Monday, December 12, 2011

The 13 December 1861 Execution of Pvt. William Henry Johnson at Fairfax Seminary

On December 13, 1861, the first execution of a deserter in the Army of the Potomac was carried out in a field just outside Alexandria near the Fairfax Seminary, now known as the Virginia Theological Seminary.  The drumhead court-martial and execution of Private William H. Johnson, of the First New York Cavalry ("Lincoln Cavalry"), received widespread press coverage and served as a stern warning to the potential, though relatively rare, fate that awaited deserters.

The Execution of the Deserter William Johnson in General Franklin's Division Army of the Potomac, as depicted in Harper's Weekly (New York Public Library)

 While desertion plagued both armies throughout the war, the actual number of executions for this crime were relatively low.  The total number of such executions on both sides during the war is estimated at about 500.   President Lincoln, knowing that the public would not tolerate large numbers of executions, showed leniency in pardoning many condemned deserters.   Only 147 Union deserters are known to have been executed during the war.  The first in the Army of the Potomac was Pvt. William H. Johnson.
William H. Johnson enlisted as a private in Company D. of the New York First Cavalry in New York City on August 25, 1861 at the age of 23.  Although a native of New Orleans, Johnson had been living for a number of years in New York where he was employed as a clerk when war broke out.   Once the regiment reached Washington, Johnson displayed an aversion to military obedience and was absent from camp several times without a pass.  A regimental historian recalled in 1902 that Johnson "was a peculiar man whose actions at different times had proved him unreliable."

On the evening of December 4, 1861, Pvt. Johnson was on picket duty near Benton's Tavern,  located on the south side of the intersection of the Little River and Columbia turnpikes, approximately seven miles west of Alexandria.  After dinner, Johnson mounted his horse and started down Braddock Road towards Centreville, ostensibly to water his horse, but with the real intention of making it to the rebel lines.  After riding several miles, he encountered a group of horsemen whom he presumed to be rebels.  He identified himself to them as a Union deserter and offered to provide them the locations of his regiment's pickets.  Unfortunately for Johnson, he had actually ran into a returning reconnaissance patrol from the 1rst New Jersey Cavalry.  A Colonel Taylor promptly placed Johnson under arrest and delivered him to the Provost Marshal.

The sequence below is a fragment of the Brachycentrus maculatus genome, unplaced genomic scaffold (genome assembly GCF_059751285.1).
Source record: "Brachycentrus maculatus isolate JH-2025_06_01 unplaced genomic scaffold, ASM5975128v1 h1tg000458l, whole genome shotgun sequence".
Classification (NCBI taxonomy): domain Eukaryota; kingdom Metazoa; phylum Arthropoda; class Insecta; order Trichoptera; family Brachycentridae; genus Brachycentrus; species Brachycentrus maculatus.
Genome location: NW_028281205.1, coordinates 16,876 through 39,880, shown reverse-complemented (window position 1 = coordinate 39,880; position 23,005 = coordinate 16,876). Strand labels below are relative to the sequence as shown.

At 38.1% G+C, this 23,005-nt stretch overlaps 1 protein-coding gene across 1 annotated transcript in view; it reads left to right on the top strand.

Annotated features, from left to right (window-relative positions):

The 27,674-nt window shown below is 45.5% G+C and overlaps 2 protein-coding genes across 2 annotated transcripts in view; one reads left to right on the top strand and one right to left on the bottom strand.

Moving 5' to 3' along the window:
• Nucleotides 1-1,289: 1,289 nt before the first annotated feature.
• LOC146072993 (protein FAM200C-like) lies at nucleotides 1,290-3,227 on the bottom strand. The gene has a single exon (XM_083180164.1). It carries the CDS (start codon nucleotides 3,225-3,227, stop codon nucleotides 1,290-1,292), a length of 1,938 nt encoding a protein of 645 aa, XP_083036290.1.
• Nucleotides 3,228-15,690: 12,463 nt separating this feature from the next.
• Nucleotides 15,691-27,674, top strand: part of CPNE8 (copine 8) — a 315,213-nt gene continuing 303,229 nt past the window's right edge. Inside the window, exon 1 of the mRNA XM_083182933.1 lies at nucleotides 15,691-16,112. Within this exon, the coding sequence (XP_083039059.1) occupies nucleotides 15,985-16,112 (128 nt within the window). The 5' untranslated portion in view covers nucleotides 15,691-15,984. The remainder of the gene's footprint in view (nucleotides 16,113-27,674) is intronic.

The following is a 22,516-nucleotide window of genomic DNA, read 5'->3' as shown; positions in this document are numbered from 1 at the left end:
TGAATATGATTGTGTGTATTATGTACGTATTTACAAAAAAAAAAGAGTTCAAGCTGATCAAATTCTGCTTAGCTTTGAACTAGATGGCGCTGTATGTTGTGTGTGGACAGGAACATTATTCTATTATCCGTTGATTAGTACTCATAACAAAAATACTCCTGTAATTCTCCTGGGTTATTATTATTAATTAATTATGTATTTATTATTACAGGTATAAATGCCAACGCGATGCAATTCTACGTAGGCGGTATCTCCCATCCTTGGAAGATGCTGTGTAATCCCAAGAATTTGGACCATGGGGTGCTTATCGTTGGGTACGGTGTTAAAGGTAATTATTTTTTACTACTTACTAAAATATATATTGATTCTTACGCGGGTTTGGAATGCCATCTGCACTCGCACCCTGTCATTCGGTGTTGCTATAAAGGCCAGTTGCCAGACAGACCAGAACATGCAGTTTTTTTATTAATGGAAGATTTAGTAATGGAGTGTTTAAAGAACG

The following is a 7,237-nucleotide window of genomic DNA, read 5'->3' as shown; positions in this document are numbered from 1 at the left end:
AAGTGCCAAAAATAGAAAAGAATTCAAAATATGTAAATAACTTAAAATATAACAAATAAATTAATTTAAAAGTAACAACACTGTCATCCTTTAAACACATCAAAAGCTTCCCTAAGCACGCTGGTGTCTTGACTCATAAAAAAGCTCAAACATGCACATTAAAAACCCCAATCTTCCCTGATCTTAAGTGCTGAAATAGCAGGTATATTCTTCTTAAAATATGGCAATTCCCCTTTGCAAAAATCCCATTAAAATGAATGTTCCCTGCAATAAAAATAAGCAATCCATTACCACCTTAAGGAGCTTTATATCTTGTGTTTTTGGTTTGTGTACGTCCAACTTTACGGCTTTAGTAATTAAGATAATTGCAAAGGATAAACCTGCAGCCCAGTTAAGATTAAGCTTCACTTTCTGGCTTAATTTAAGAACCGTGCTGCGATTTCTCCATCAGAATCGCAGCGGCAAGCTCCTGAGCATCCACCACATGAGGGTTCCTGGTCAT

An arrow shows the location of Benton's Tavern during the Civil War on the south side of the intersection of Little River and Colombia turnpikes, about 7 miles west of Alexandria.  While on duty December 4, 1861 in this area, Pvt. William H. Johnson deserted his post and was heading towards rebel lines.

A general court martial was convened at the camp of Franklin's Division,  located near Fairfax Seminary.  In his defense, Johnson claimed that he had "not the slightest intention of deserting up to a few minutes before I started in the direction of the enemy's lines."  He added that his desertion was motivated by a desire to  visit his mother in New Orleans, spend a few weeks in the South and then return to his regiment, "perhaps with some valuable information."  The Court was not buying this and believed Johnson had long contemplated desertion.  Johnson was found guilty of desertion and sentenced to be shot by a firing squad.